Since the Cochrane Review, there has been more such evidence reported along with data that shows that kick count is not harmful. Researchers in Norway designed an intervention that gave written information to all women at 17-19 weeks gestation about decreased fetal movement (including a kick chart that mothers could use as a tool) as well as guidelines for management of DFM for health-care professionals. Following more than 65,000 pregnancies and 4,200 reports of decreased fetal movements, they found that during the intervention the stillbirth rate fell by one third in the overall study population of singleton pregnancies and fell by 50% among women who reported DFM. There was no increase in the rates of preterm births, fetal growth restriction, transfers to neonatal care units or severe neonatal depression among women with DFM during the intervention. The use of ultrasounds increased, while additional follow up visits and admissions for induction were reduced. Also, the number of women presenting with DFM did not increase, so potentially harmful medical intervention did not increase [4].

Unanswered Questions

The relationship between decreased fetal movement and stillbirth has been established. The relationship between using kick charts and lower stillbirth rates has been observed. However, this observation cannot be interpreted. It is not known whether it is counting kicks that is helping to reduce the stillbirth rate or some other factor.

Also, if counting kicks is reducing the rate, it is not clear why such counting saves lives. For example, in a 1989 study and the largest one done to date, more mothers in the kick count group presented with live babies because of less movement, but these babies could not be saved because of falsely reassuring fetal testing. Yet, in this study, the stillbirth rate in both the counting group and the control group decreased [5]. The Norway study mentioned above showed that the kick count group did not wait as long to contact the doctor and the number of ultrasounds increased. However, there was not an increase in babies transferred to neonatal unit [4]. So even though there were less stillbirths when using kick charts, how babies were saved is not understood.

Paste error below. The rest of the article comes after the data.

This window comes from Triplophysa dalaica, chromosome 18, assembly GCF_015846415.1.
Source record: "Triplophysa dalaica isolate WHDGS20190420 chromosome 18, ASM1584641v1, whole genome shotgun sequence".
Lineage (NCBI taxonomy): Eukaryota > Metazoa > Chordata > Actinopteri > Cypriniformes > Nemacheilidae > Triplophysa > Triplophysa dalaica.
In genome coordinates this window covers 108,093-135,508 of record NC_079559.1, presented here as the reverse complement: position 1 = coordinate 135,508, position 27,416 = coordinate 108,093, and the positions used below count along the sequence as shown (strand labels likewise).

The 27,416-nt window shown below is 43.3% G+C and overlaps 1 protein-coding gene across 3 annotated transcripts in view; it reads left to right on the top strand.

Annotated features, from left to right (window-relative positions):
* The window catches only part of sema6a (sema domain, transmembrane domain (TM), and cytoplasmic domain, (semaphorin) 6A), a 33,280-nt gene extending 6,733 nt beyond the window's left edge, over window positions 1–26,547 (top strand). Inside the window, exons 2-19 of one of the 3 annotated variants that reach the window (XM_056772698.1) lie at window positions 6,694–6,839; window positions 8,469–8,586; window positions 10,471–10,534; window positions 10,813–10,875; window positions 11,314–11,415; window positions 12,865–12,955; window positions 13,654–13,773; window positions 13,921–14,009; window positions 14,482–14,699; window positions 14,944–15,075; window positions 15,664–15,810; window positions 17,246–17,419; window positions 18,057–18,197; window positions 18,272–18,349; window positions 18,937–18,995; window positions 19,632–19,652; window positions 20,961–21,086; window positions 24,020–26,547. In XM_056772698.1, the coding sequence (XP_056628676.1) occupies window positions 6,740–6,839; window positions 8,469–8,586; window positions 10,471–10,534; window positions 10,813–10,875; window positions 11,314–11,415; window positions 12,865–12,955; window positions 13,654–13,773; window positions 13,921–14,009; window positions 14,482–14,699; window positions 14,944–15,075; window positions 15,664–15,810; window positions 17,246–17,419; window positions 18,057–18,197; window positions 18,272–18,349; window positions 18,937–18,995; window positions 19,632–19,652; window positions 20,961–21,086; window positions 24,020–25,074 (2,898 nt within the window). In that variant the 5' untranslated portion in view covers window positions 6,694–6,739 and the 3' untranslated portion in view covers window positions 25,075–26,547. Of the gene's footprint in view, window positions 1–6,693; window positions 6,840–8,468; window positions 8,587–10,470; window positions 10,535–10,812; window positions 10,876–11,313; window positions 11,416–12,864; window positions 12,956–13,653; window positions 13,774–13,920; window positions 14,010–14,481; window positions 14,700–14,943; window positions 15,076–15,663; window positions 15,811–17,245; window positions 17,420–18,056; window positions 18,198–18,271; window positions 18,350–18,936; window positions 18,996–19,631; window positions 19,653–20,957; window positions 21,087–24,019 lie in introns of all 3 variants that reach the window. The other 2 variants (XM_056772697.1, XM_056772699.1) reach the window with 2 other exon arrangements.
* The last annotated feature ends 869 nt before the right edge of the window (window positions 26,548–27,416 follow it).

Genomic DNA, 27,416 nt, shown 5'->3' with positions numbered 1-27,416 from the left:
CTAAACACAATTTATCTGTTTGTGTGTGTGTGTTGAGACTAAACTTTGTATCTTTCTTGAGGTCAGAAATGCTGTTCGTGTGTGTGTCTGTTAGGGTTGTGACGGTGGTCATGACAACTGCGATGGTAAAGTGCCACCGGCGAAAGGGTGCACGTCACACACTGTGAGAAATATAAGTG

Every year in Japan there are almost 4000 stillbirths. (This is defined as a loss after 22 weeks of gestation and represents a rate of 3.4 per 1000 pregnancies.)[6]

Compared to some other developed countries, Japan’s stillbirth rate is low. This can be attributed to universal health care where virtually every woman gets care from early pregnancy, extensive use of ultrasound as a tool at each check up, some awareness of DFM and in some cases distribution of kick charts.

It is estimated that perhaps 80% of hospitals in Japan warn mothers of decreased fetal movement. There are a few hospitals in Japan where mothers are asked to keep track of baby’s movement using a kick chart. Emphasizing the importance of DFM by distributing pamphlets and kick charts could be making the stillbirth rate even lower. Data over a 12-year period in one hospital in Japan that distributes kick charts (Kosaka Women’s Hospital run by Dr. Hideo Takemura) shows that this hospital’s stillbirth rate is below the national average [7].

Table 1: The stillbirth rate at Kosaka Hospital compared to the overall rate of Japan.

The graph above shows that the stillbirth rate at Kosaka Women’s Hospital, where kick charts are distributed, has been lower than the national average for the past 12 years. The rate at Kosaka Hospital looks more erratic because of the small number (about 2000 births per year) compared to the number of births nationwide. Though there might be other factors influencing the low stillbirth rate at Kosaka Hospital, this is one more case that supports the observation that kick charts are associated with lower stillbirth rates. Note that the stillbirth rates shown above for Kosaka Hospital do not include the stillbirth Moms who transferred into the hospital and who may not have used kick charts.